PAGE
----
The M&M Report: Spring Movie Roundup

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It’s been an unusually active year for major motion pictures. Looking at the box office receipts might not tell the whole story — many of this year’s most interesting movies have drawn low grosses, thanks to some combination of weak-willed marketing and ill-considered scheduling.

Money doesn’t tell the whole story, though. Allow The M&M Report to fill in the rest. We’ll walk you through a non-comprehensive list of 2018’s highlights. But first, Devin, let me throw it to you — any theories on why we’ve been so excited to head to the multiplex so far this year?

Devin: Good movies are coming out! People realize that it’s possible for a film released early in the year to be commercially and critically successful. Get Out, which came out February of last year, probably did a lot to shift expectations, but the early months have been underserved relative to the rest of the year for awhile. Maybe there was an outdated perception that good movies didn’t come out during Oscar season? But to some extent this is just speculation.

In any event, I think it’s a positive development, even if all of movies covered here didn’t land in the way Black Panther did. Mark, what do you think is going on? And is there any credence to the idea that the plethora of good films this spring has anything to do with middling television?

Mark: I think it’s always tough to make blanket assertions about The State of Film or The State of TV. But I myself feel more engaged in what’s happening on the big screen right now. As summer movie season has become increasingly engulfed by massive spectacles designed to attract international audiences, the weirder, smaller movies that tend to draw me to the theater get pushed to spring and fall (or to Netflix, but that’s a separate conversation). The increasing fragmentation of the TV landscape means it’s now far easier to be “caught up” on movies worth seeing than it is to be “caught up” on new television that might be worth watching. And you don’t need a plethora of cable subscriptions or passwords from your friends and relatives to go see a movie — it’s hard to beat the simplicity of walking up to a counter and purchasing an immediately redeemable ticket.

I’m pleased about the number of intriguing films from respected or interesting directors that have come out recently, because it’s a reminder to check yourself whenever you’re tempted to utter the phrase, “Movies are bad now.” Rome wasn’t built in a day, and an entire medium doesn’t crumble in one either. Here are a few examples to prove the point.

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“The Gift”: Monkey Business

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The trailers for The Gift would have you believe that actor Joel Edgerton’s debut feature as writer and director is a horror movie in which the source of fear is a man gone insane. But the actual movie is a little harder to pin down. There are conventionally scary moments in The Gift – watch out whenever Robyn (Rebecca Hall) takes a shower or turns her back to the camera – but what’s truly frightening about this story becomes clear only gradually.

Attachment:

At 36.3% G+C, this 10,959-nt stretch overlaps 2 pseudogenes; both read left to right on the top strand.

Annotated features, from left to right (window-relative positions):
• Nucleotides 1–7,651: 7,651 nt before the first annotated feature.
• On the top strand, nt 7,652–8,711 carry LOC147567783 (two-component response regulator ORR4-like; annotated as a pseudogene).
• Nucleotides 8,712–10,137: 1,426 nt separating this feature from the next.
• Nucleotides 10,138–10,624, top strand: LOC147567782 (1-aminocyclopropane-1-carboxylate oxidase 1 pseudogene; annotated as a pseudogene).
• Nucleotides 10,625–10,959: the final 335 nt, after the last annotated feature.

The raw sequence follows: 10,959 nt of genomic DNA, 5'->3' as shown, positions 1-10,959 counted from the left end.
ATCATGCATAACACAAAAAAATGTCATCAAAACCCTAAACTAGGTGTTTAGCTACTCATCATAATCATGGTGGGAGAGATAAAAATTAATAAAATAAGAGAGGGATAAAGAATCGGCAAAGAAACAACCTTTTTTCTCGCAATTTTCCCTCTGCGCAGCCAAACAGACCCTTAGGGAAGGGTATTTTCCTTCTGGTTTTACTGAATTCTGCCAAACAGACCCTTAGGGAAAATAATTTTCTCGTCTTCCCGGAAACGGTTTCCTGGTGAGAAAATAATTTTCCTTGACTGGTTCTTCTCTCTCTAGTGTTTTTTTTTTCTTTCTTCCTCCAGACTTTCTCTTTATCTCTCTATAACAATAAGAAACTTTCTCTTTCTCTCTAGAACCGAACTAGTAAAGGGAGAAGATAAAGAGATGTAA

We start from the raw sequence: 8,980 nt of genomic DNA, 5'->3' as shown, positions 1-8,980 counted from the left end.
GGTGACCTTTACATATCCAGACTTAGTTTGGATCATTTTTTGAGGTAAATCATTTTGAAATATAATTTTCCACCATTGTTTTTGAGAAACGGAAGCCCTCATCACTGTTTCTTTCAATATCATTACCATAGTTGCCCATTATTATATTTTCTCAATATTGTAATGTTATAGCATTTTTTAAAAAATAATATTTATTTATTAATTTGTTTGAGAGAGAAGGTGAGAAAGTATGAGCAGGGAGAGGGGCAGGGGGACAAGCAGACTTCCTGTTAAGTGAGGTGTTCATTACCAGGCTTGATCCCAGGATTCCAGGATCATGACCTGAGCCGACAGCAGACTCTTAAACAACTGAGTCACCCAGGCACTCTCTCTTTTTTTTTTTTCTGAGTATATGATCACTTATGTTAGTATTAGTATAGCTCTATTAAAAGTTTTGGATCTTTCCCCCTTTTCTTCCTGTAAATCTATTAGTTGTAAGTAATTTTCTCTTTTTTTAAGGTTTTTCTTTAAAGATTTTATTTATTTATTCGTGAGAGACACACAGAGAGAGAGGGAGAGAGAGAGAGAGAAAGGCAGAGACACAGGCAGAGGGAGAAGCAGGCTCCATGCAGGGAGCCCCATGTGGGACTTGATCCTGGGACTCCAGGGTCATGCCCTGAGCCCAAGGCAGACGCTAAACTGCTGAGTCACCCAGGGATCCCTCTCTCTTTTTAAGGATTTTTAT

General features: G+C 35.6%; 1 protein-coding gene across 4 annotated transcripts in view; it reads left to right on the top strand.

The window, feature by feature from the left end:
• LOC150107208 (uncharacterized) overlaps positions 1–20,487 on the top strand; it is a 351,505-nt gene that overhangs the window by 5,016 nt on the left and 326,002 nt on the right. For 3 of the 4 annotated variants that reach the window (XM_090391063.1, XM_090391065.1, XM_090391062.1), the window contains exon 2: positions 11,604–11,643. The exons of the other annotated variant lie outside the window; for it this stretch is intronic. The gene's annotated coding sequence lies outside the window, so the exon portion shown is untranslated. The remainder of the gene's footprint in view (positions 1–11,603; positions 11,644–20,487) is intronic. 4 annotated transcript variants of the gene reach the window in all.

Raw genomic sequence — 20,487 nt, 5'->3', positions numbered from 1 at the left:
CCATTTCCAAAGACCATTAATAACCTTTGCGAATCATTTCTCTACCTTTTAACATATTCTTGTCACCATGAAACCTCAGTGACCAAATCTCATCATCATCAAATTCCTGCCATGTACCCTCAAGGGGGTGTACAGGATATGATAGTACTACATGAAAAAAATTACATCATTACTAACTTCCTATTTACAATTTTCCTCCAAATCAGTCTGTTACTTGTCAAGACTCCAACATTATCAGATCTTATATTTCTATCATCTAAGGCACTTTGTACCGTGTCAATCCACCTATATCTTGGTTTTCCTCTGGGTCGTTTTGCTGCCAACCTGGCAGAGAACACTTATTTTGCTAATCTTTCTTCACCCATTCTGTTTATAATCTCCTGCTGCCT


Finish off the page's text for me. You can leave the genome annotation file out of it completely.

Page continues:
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“Arrested Development” Season Four: For Streaming Eyes Only

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And now, the story of an Arrested Development fan/admirer who likes the fourth season more than some people and less than others.

I binged-watched the first three (and, until 2013, only) seasons of Arrested Development over the summer, marveling at the volume and velocity of the gags, the spiraling awfulness of the main characters, the casual brilliance of the social criticism, the comedic transcendence of the actors in peak form. The first two seasons whizzed by in a nearly flawless blaze of acidic, frequently self-referential hilarity. The third season, while funny and arguably more absurd and labyrinthine than the first two, seemed more desperate to be liked than its predecessors, and the comedy suffered as a result. (The metacommentary began to swallow the show’s plot, and the less said about the “For British Eyes Only” arc, the better.) Nonetheless, I finished my binge satisfied with the fruits of my “labor.” (The “Next Episode” button doesn’t press itself, after all.)

I started the first season right around the time that the fourth season dropped on Netflix. I didn’t have a chance to decide whether the show’s three seasons were sufficient before another one was in the works. But when I finished “Development Arrested,” which mirrors the pilot and offers a surprisingly satisfying conclusion to the saga of Annyong, I didn’t find myself clamoring for more. Especially with a show as densely packed as Arrested Development, there’s value in concentrating the brilliance.

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The Summer Speed-Watch: “Arrested Development,” Season One

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I didn’t love Arrested Development right away.

(If you’re invested in me loving the show, don’t worry: this story has a happy ending.)

I watched the pilot and nearly got whiplash trying to keep track of all of the characters and the intricately plotted storyline. This show is complicated, I thought to myself. And it is! But now I see: that’s what it makes it great.

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